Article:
Ultra Marathons - Our Myth-Busting Guide

The world of ultra-marathons can seem daunting and intimidating, especially to beginners and those contemplating taking their first steps over ultra long distances. So, here we challenge the common misconceptions about ultra-marathons with our myth-busting guide.

You have to run the entire distance:

Walking is not only expected, it is encouraged. "Walk the hills and run the downs and flats" is a common mantra. Even the elites will walk, especially on steeper sections or when taking on fuel, it will also form part of their training. Many participants plan in sections of walking and in events such as ULTRA LONDON, you are asked whether you intend to walk, walk/run or run at registration.

You have to have run a marathon before attempting an ultra:

Untrue. A marathon (26.2 miles/ 42km) is not a pre-requisite for an ultra. Many ultra-marathoners will have upgraded from the marathon, however you can equally have gained endurance experience from other activities, such as walking, cycling or swimming. Road running is very different from trail running, so experience of trails is more important than marathons.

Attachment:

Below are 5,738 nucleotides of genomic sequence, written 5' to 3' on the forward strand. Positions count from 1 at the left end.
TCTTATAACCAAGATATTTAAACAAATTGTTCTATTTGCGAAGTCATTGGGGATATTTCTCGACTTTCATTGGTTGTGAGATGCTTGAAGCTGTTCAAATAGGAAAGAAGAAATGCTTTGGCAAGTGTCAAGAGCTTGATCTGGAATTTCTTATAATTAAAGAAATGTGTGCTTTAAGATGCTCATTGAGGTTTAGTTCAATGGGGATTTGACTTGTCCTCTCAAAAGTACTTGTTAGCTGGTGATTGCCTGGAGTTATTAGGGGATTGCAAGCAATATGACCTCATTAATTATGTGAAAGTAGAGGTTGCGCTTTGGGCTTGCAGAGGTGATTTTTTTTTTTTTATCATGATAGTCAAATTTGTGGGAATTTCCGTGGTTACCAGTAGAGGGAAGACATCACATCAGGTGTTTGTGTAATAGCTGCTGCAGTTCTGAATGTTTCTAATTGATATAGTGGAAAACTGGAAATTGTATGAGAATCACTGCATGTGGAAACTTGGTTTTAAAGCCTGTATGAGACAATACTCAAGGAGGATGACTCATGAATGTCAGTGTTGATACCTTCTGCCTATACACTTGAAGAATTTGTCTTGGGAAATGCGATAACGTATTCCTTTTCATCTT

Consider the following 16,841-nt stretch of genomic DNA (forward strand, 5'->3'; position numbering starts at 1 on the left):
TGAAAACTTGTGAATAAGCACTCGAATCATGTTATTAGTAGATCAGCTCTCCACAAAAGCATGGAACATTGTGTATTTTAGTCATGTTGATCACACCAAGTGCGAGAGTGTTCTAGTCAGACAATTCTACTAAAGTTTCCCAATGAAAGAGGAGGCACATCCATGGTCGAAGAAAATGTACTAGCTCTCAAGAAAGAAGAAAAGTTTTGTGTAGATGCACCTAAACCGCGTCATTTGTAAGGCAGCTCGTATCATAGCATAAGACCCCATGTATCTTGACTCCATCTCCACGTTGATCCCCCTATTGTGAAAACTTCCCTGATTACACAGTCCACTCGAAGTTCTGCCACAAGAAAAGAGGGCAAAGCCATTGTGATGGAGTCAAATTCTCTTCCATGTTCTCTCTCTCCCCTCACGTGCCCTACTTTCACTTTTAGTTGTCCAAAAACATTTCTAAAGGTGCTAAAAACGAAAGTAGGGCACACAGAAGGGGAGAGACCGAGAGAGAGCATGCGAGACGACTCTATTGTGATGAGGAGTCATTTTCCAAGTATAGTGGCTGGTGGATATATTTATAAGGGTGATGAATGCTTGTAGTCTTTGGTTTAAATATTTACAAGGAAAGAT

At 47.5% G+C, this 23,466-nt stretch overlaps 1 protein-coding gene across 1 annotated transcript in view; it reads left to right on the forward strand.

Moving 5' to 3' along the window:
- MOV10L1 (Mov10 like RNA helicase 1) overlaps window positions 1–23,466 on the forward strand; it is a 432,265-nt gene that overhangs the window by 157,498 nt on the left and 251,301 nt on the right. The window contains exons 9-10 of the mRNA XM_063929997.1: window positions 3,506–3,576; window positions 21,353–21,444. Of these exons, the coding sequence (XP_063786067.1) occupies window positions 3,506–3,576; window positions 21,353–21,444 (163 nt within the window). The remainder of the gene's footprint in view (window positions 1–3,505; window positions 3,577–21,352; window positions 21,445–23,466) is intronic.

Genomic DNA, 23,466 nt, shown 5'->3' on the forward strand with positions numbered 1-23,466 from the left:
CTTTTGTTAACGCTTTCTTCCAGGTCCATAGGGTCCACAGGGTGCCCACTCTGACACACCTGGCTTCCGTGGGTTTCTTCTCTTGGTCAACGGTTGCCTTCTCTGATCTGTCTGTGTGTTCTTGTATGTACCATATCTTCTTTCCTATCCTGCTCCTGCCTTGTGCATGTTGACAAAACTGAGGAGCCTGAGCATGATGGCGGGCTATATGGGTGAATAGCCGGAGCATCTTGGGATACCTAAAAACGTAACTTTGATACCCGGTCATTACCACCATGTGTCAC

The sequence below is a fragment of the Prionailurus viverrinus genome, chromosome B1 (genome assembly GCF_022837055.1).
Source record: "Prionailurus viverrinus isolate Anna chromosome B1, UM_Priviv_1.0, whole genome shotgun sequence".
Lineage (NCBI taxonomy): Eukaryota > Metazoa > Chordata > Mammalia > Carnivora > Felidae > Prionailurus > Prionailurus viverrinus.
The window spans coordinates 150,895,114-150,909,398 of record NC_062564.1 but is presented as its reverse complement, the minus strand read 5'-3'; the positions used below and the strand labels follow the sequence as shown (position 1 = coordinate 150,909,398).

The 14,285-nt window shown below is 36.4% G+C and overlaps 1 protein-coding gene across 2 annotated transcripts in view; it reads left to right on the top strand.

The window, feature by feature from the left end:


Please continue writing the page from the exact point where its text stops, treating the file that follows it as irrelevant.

Ultra-Marathons are harder than marathons:

As many of the marathon runners amongst us will testify, running a 3 hour marathon hurts! Logic would suggest that a 6 hour challenge would be twice as hard, but it simply isn't the case. Ultra-marathoners typically move at a considered pace in order to achieve the distance, rather than chase a time. The walks, the feeds, the scenery and camaraderie of your fellow competitors along the way will make the experience much more enjoyable.

I can't do an ultra as I don't have a support team:

A support team can be a great help to you achieving your goal - whether it be providing motivation along the route, an occasional sweet treat or just looking forward to seeing your friends at a pre-arrange point. However, a support team is not essential in ULTRA LONDON. Our support teams at the Checkpoints will provide you with extra nutrition and a few treats and the whole race team will be cheering you on every step of the way. If you need assistance, simply call the telephone number on your race bid and we'll be with you as soon as we can.

It's boring:

You could argue that doing the same thing for hours on end can be boring. But with ever-changing scenery, discovery of hidden parts of London, as well as seeing many of the established sights of the Capital, Ultra London will keep your interest throughout.

I'm not fit enough to complete an ultra:

You will never complete an ultra-marathon if you are waiting for you to hit optimum fitness. Our advice is to enter the event early, start training and slowly build up your distance. Even if you are not fit enough now, by race day, you will be.

I would like to do an ultra but worry about finishing last:

This is a good point to finish on. Ultras are much more about completing epic challenges and achieving the distance rather than about your time or position. The last finisher is always one of our team as the tail-walker, so no-one finishes last.

Best of luck to all our first time ultra-marathoners attempting ULTRA LONDON.

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